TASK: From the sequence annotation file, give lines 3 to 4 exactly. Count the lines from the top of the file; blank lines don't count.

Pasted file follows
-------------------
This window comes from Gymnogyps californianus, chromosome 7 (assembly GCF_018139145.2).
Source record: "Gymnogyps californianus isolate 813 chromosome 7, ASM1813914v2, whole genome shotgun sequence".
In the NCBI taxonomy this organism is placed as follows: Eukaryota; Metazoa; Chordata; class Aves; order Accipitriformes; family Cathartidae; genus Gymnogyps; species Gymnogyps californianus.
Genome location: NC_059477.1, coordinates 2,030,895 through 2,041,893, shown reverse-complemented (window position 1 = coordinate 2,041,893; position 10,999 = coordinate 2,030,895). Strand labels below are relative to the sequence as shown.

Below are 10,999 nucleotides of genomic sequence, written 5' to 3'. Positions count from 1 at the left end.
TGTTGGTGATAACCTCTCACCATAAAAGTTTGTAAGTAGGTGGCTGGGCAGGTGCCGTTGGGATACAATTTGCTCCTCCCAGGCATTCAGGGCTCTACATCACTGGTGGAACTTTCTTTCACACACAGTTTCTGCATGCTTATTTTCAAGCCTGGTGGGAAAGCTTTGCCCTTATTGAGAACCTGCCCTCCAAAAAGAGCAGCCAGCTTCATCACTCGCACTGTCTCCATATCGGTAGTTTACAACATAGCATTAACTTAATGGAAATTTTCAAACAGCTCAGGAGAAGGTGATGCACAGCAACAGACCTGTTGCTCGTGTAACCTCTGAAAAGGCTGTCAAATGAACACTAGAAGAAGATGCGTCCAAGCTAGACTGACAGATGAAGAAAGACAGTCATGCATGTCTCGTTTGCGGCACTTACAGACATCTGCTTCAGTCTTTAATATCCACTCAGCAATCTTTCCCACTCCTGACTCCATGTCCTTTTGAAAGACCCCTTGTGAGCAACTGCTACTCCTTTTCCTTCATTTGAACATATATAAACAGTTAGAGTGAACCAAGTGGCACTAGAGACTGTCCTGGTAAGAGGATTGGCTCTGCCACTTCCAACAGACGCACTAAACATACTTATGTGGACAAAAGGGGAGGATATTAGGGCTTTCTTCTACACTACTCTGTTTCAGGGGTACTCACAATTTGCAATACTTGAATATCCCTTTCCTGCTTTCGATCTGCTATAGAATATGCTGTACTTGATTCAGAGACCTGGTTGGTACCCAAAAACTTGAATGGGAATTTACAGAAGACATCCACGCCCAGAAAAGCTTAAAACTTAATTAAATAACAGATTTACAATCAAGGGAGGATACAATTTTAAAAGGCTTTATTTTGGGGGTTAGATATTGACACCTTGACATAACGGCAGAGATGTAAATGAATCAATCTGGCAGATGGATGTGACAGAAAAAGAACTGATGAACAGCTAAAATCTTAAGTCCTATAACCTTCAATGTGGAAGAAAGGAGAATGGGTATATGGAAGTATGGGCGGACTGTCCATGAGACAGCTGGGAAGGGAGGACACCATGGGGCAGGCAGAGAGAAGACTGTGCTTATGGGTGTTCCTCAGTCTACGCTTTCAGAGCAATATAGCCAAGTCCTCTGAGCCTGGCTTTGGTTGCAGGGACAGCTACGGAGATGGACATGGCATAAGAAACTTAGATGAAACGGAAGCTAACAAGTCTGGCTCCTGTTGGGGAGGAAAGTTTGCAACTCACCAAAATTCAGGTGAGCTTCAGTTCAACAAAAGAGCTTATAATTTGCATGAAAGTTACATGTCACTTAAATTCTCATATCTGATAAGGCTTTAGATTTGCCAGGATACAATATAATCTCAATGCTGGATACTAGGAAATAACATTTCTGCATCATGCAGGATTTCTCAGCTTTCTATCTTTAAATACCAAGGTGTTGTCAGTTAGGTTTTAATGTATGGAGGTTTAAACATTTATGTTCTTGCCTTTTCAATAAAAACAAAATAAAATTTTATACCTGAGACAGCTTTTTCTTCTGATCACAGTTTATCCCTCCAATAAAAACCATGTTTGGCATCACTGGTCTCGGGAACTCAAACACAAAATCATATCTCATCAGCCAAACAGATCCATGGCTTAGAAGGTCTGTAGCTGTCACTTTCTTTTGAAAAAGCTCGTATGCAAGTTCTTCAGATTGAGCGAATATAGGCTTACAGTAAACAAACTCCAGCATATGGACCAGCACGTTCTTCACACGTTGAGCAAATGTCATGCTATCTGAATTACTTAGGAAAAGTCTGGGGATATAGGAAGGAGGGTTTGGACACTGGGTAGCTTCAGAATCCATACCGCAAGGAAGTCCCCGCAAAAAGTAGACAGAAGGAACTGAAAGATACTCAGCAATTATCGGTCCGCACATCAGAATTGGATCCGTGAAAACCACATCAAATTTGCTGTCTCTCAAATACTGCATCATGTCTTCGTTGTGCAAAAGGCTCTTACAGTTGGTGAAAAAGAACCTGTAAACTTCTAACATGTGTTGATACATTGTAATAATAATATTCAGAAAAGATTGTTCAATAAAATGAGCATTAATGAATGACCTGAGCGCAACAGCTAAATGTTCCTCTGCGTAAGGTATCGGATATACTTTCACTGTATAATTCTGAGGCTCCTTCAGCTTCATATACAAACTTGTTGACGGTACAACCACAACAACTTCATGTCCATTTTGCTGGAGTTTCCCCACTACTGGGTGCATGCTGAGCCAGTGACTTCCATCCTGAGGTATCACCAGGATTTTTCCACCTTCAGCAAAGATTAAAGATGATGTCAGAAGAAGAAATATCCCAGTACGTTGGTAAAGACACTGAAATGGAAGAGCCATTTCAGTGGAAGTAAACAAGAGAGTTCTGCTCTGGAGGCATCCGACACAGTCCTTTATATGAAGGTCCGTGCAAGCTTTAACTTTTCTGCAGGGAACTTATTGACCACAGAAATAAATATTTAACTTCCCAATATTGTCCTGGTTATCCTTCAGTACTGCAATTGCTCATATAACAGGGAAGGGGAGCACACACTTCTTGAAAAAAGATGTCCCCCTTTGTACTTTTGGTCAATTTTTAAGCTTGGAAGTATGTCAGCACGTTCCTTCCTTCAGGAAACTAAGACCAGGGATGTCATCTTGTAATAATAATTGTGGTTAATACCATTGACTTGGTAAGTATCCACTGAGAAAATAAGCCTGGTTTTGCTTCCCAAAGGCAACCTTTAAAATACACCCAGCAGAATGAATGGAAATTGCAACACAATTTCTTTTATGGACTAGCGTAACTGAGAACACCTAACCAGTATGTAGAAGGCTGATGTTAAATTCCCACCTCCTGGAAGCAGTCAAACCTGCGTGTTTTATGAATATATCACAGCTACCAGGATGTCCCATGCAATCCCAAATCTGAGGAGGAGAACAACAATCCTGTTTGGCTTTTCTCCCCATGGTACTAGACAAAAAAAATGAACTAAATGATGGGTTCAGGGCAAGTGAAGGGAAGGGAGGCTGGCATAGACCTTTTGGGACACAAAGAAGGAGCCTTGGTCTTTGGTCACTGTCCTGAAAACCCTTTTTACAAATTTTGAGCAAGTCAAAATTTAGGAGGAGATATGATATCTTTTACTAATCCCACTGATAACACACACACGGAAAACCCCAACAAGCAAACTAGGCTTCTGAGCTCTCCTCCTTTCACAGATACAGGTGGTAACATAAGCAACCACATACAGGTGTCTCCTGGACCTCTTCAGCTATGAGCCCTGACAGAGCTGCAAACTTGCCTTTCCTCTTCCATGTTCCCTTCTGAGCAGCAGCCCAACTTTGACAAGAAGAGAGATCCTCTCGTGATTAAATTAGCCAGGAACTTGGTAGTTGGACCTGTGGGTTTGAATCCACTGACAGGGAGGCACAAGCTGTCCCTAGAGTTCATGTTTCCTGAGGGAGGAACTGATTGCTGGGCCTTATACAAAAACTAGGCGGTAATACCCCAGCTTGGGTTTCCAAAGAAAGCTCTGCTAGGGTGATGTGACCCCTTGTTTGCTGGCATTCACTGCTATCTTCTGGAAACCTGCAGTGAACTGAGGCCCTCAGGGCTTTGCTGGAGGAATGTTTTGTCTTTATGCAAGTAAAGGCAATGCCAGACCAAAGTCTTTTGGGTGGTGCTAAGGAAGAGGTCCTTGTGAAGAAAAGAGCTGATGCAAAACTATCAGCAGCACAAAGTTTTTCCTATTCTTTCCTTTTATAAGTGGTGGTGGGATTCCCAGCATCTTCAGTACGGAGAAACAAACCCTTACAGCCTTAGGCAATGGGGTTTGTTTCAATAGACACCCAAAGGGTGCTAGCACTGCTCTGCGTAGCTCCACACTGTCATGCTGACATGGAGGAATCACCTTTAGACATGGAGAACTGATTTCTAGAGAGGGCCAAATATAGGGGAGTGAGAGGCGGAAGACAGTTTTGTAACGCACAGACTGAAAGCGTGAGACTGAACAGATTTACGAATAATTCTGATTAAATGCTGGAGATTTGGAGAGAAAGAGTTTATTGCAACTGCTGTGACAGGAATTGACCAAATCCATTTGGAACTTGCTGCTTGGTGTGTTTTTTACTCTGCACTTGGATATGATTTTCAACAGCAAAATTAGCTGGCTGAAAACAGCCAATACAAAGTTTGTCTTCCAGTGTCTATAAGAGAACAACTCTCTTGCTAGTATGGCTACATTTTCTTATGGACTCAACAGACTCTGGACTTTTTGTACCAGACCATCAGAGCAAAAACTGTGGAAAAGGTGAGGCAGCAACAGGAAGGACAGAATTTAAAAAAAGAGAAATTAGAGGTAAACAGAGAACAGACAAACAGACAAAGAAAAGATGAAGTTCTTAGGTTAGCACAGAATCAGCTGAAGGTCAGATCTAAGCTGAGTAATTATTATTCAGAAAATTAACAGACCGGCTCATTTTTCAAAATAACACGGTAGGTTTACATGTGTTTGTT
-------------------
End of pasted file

In the NCBI taxonomy this organism is placed as follows: Eukaryota; Metazoa; Chordata; class Aves; order Accipitriformes; family Cathartidae; genus Gymnogyps; species Gymnogyps californianus.
Genome location: NC_059477.1, coordinates 2,030,895 through 2,041,893, shown reverse-complemented (window position 1 = coordinate 2,041,893; position 10,999 = coordinate 2,030,895). Strand labels below are relative to the sequence as shown.